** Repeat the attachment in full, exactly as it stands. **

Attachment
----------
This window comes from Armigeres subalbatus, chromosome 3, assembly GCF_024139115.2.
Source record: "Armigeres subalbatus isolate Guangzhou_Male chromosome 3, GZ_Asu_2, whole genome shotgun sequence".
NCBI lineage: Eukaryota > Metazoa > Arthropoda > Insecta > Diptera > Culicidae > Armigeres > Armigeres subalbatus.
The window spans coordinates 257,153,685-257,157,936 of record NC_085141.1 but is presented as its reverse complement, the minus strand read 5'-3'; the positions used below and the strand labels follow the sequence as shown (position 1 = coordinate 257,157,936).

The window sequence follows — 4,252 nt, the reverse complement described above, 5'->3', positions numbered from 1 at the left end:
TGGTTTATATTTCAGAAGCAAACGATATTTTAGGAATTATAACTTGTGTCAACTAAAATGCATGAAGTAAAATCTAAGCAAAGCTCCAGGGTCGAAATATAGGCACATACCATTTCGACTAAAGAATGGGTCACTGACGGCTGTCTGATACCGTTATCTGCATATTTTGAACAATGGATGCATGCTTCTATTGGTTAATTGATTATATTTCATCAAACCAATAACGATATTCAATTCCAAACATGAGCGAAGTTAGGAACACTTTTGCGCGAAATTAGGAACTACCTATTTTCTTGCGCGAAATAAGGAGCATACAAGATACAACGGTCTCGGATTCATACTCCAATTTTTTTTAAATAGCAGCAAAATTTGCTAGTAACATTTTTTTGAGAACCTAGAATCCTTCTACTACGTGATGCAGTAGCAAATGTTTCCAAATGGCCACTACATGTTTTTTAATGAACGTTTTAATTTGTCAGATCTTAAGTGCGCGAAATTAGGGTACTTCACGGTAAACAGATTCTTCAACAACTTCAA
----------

This window comes from Armigeres subalbatus, chromosome 3, assembly GCF_024139115.2.
Source record: "Armigeres subalbatus isolate Guangzhou_Male chromosome 3, GZ_Asu_2, whole genome shotgun sequence".
NCBI lineage: Eukaryota > Metazoa > Arthropoda > Insecta > Diptera > Culicidae > Armigeres > Armigeres subalbatus.
The window spans coordinates 257,153,685-257,157,936 of record NC_085141.1 but is presented as its reverse complement, the minus strand read 5'-3'; the positions used below and the strand labels follow the sequence as shown (position 1 = coordinate 257,157,936).

The window sequence follows — 4,252 nt, the reverse complement described above, 5'->3', positions numbered from 1 at the left end:
TGGTTTATATTTCAGAAGCAAACGATATTTTAGGAATTATAACTTGTGTCAACTAAAATGCATGAAGTAAAATCTAAGCAAAGCTCCAGGGTCGAAATATAGGCACATACCATTTCGACTAAAGAATGGGTCACTGACGGCTGTCTGATACCGTTATCTGCATATTTTGAACAATGGATGCATGCTTCTATTGGTTAATTGATTATATTTCATCAAACCAATAACGATATTCAATTCCAAACATGAGCGAAGTTAGGAACACTTTTGCGCGAAATTAGGAACTACCTATTTTCTTGCGCGAAATAAGGAGCATACAAGATACAACGGTCTCGGATTCATACTCCAATTTTTTTTAAATAGCAGCAAAATTTGCTAGTAACATTTTTTTGAGAACCTAGAATCCTTCTACTACGTGATGCAGTAGCAAATGTTTCCAAATGGCCACTACATGTTTTTTAATGAACGTTTTAATTTGTCAGATCTTAAGTGCGCGAAATTAGGGTACTTCACGGTAAACAGATTCTTCAACAACTTCAA